planning and control;
business processes and practices; and
information and performance management.
Within each of these areas, a series of desirable proceses and controls (described as the evaluation criteria) were developed to assist in the assessment of each organisation's performance.
Australian Communications Authority; Australian Film, Television and Radio School; Civil Aviation Safety Authority; Department of Employment and Workplace Relations; National Library of Australia; Department of Finance and Administration
On 2 November 2000, the Senate agreed to a resolution that the Auditor-General be requested to review all expenditures and entitlements accruing to Parliamentarians and Ministers in 1999-2000. The resolution requested that the Auditor-General consider a number of specific matters, and report by 30 June 2001. In the course of that audit, examination of issues relating to Parliamentarians' staff was deferred in order to give the Auditor-General a reasonable chance of reporting reasonably close to the Senate's requested reporting timeframe. ANAO Audit Report No.5 2001-02, Parliamentarians' Entitlements: 1999-2000, was tabled in the Parliament in August 2001. A proposed audit of the administration by Finance of the entitlements of staff engaged under the Members of Parliament (Staff) Act 1984 (MOP(S) Act was included in the ANAO Audit Work Program for 2001-02. The objectives of this performance audit were to: review the effectiveness of the internal control structures in the Department of Finance and Administration (Finance) concerning the administration of entitlements for MOP(S) Act staff; review the effectiveness and efficiency of the procurement and support services Finance provides in relation to MOP(S) Act staff: and identify principles of sound administrative practices to facilitate improved administrative arrangements for the future. The audit covered Finance's administration of payments and services to MOP(S) Act staff during the period 1998-99 to 2001-02. Sub-section 15(c) of the Auditor General Act 1997 precludes an audit of persons who are engaged under the MOP(S) Act. Accordingly, the audit scope did not include examination of the responsibilities of MOP(S) Act staff.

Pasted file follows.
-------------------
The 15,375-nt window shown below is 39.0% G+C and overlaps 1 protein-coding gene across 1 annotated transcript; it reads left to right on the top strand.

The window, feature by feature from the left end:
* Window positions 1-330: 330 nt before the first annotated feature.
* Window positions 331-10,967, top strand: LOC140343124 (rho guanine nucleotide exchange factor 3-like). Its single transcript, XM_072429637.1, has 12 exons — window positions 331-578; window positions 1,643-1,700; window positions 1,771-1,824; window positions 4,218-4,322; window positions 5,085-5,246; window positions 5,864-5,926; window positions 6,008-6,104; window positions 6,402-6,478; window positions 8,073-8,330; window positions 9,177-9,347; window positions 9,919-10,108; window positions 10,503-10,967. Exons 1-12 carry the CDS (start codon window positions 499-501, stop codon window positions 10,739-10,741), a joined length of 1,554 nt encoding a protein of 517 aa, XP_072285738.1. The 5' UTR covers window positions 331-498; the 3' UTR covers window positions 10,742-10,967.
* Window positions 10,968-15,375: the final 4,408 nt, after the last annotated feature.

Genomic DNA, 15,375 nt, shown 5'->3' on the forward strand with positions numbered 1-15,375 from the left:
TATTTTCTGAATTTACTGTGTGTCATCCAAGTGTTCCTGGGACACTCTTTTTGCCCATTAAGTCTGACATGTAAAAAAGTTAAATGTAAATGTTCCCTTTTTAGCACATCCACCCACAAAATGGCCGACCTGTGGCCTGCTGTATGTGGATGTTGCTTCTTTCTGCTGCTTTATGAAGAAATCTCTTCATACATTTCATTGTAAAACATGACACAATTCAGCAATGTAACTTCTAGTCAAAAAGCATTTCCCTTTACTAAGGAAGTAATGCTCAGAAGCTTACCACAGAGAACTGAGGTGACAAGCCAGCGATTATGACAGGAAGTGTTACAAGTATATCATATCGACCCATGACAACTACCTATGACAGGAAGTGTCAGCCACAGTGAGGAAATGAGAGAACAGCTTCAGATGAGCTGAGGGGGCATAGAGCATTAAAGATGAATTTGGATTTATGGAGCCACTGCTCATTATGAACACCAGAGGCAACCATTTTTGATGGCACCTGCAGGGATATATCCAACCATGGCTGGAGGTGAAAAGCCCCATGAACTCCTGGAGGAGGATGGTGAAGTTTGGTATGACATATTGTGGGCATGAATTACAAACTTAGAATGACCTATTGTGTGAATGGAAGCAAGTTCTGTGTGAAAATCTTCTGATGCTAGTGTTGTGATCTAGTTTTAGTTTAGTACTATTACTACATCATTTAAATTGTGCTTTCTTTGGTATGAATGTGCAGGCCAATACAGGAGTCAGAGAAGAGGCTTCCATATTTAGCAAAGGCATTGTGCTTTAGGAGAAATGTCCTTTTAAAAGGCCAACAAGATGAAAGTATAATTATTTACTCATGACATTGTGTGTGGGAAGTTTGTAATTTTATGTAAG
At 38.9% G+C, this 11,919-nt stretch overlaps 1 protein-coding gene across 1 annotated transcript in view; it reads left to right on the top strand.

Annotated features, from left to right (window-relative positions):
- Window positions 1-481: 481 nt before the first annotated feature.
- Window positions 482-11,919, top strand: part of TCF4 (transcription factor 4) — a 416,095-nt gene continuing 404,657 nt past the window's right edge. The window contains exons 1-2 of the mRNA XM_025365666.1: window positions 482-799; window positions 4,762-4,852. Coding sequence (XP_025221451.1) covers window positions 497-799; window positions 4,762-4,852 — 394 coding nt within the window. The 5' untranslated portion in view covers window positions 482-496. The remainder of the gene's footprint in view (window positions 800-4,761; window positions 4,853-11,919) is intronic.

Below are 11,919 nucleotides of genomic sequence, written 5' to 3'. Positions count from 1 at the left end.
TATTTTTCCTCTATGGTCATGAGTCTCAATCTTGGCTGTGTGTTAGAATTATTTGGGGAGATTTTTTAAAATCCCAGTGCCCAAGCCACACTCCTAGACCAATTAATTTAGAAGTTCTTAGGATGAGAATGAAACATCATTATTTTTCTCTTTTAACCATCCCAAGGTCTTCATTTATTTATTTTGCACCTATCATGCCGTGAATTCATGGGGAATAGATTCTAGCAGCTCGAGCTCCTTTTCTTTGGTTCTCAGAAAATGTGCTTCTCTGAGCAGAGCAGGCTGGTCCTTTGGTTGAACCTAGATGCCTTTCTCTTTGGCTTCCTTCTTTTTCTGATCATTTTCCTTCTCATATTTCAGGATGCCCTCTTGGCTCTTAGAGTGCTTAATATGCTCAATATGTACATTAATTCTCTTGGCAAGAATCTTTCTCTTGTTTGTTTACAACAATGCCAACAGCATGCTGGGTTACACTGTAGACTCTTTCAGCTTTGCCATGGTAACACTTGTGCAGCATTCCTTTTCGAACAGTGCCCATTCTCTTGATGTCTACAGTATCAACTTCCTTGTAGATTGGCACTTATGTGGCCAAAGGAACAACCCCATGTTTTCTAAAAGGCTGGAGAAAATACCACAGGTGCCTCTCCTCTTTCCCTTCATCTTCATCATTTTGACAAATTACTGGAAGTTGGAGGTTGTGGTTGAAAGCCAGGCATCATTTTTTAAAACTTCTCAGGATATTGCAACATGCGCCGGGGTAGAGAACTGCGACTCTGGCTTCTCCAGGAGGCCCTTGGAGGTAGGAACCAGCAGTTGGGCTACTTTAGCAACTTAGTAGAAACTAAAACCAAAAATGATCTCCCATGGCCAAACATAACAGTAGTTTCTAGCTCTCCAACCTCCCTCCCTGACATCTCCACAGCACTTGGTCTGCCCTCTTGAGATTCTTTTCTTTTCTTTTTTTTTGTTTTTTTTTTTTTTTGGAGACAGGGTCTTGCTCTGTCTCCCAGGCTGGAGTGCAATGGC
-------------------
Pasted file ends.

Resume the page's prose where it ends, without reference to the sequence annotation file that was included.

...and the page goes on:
Annual Performance Reporting, No 11 2003-04 The audit reviewed the 2001-02 annual reports of the departments of : Communications, Technology and the Arts; Education, Science and Training; Employment and Workplace Relations; Immigration and Multicultural and Indigenous Affairs and the Australian Customs Service. The objectives of this audit were to determine whether agencies had: established a sound annual reporting performance information framework; developed arrangements to ensure performance information is accurate and coherent; and appropriately analysed performance information in their annual reports.
The audit assessed whether Centrelink has effective Business Continuity Management and/or associated risk management procedures and plans in place that: minimise the likelihood of a significant business outage; and in the event of such an outage, minimise disruption of critical services to customers. The audit also assessed whether Centrelink services satisfy special community demands in times of emergency.